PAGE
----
The performance adapted classical music and the dance traditions of Hindustani music (Banaras gharana), chhau, kathak and Bharatnatyam. The martial rhythms of chhau and the lyrical meter of  Bharatnatyam were juxtaposed in ways that made the transition between the rasas smooth. From Ram’s painful remembrance of Sita, to Hanuman’s anger, the dance forms gave full justice to the bhavas and mudras (sentiments and postures) of karuna, shringara, raudra and virr rasas.

The rasa that was outstanding in this performance was vatsalya rasa, of love between a parent and child. At two points in the play, this emotion was evoked, leading to a turn of events in the plot. The first instance was during the anger of Hanuman, who was overcome with self-destructive rage. At this point, his mother appeared to pacify him in order to protect him from himself. The transition from raudra to vatsalya rasa happened with the entry of a child actor who briefly played the role of Hanuman. During this time, the adult actor in the role of Hanuman remained on stage, with minimal gestures, while the child’s movement dominated. This transition was staged to show Hanuman’s rage giving way to composure, with the final freeze as the child Hanuman atop the shoulders of his mother.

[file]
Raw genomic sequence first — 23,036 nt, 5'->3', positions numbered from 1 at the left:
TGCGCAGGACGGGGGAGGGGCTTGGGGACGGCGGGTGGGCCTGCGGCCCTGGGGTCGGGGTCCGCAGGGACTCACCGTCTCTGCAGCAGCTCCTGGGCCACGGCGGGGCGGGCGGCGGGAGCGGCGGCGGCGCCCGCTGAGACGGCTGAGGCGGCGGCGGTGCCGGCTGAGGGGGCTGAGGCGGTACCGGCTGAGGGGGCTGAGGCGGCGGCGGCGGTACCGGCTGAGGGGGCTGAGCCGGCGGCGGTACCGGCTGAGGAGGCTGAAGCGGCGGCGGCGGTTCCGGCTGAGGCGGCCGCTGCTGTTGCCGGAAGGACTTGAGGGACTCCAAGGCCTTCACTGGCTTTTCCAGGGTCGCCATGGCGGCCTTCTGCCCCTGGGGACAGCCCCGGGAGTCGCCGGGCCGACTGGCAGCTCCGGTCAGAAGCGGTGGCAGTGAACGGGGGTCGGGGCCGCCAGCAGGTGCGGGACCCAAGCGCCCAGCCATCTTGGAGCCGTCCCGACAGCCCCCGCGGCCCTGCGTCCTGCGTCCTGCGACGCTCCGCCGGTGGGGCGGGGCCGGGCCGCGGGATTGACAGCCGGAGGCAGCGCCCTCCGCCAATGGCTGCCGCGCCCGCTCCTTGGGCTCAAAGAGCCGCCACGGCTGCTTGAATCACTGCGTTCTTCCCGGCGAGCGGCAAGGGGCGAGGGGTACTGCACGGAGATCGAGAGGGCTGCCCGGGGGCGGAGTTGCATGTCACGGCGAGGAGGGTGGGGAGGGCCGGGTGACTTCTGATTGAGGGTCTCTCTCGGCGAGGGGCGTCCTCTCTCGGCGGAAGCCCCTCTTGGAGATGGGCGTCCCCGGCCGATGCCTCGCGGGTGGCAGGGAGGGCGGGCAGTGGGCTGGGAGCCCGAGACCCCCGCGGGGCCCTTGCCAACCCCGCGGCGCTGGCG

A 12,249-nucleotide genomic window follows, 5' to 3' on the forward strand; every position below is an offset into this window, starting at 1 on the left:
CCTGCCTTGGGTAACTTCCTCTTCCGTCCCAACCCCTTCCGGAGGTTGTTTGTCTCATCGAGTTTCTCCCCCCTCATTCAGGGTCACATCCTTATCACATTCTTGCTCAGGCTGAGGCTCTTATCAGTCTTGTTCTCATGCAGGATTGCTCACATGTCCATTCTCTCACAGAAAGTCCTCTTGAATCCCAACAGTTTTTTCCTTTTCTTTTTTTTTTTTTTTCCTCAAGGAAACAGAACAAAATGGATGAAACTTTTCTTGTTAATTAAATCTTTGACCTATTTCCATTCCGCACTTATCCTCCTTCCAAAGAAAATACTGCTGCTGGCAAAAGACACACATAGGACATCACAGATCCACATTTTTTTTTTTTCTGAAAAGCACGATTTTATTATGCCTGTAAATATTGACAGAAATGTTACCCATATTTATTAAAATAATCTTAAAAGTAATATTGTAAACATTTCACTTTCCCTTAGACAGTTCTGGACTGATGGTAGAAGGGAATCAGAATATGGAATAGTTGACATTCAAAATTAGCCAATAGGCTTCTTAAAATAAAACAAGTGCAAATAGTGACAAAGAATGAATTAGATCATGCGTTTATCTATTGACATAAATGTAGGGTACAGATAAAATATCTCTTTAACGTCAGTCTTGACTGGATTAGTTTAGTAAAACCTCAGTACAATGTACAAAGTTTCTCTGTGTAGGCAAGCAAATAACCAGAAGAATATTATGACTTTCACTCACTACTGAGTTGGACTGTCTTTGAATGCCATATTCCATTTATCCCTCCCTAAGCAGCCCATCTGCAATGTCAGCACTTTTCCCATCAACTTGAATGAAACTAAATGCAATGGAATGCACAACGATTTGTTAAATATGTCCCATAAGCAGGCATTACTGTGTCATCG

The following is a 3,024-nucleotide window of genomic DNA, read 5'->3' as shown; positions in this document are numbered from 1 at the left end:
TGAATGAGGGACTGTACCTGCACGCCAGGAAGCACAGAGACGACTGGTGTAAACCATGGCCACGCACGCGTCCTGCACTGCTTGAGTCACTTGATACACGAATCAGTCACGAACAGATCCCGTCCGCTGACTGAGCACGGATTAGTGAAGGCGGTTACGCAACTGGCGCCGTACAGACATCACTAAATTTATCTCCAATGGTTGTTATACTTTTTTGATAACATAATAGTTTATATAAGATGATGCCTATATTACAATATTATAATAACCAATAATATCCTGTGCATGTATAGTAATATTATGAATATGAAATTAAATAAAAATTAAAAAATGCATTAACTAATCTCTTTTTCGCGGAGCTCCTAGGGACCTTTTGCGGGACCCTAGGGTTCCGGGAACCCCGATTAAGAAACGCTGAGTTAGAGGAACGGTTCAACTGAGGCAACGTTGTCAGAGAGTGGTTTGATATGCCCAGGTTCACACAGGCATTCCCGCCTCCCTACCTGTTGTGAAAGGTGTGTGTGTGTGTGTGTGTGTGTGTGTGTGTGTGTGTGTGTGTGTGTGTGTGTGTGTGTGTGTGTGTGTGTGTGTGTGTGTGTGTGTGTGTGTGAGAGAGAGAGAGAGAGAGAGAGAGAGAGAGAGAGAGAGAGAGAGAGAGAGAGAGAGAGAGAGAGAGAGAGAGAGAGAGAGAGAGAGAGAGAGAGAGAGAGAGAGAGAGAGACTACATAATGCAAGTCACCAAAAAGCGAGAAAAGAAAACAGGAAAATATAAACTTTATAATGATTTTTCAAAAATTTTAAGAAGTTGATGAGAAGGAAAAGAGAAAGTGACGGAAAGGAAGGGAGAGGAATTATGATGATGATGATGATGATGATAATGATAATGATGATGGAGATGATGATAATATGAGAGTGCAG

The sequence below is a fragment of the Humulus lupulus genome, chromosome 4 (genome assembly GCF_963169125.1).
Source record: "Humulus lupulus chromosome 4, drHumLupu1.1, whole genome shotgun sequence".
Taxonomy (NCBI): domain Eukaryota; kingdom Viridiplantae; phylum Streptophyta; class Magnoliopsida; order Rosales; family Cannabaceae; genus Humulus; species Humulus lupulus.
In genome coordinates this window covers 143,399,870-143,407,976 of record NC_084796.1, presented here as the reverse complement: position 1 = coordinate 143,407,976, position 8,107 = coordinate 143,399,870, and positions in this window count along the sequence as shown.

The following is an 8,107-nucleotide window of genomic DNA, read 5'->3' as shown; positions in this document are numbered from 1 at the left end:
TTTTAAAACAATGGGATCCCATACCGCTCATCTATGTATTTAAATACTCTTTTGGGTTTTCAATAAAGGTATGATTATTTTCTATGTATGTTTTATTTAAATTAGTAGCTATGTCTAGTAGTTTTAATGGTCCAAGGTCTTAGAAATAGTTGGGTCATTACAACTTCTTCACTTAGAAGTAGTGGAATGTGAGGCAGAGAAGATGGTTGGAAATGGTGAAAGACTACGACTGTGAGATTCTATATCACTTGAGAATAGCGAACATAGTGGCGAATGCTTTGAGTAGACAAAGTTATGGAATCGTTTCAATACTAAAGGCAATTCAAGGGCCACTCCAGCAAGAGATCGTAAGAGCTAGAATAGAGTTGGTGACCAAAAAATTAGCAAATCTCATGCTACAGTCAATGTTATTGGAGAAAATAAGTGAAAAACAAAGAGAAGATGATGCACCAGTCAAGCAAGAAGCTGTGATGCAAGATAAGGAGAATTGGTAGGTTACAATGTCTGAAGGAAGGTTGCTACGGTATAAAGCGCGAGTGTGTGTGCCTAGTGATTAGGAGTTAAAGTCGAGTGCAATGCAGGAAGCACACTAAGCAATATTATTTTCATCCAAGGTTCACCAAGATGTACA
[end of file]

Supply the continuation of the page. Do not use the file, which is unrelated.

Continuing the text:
The second evocation of vatsalya occurred towards the end, when Ram decided to offer his eye to demonstrate his worship of the goddess. At this point the mother goddess, who is the universal mother of mankind, is filled with love for her child, Ram, who is willing to do the unthinkable to prove his devotion. At the dramatic posture where Ram held out a sword to pierce his eye, Shakti held his gesture and offered the 108th flower herself. She then placed vermilion on his forehead to symbolically declare his imminent victory.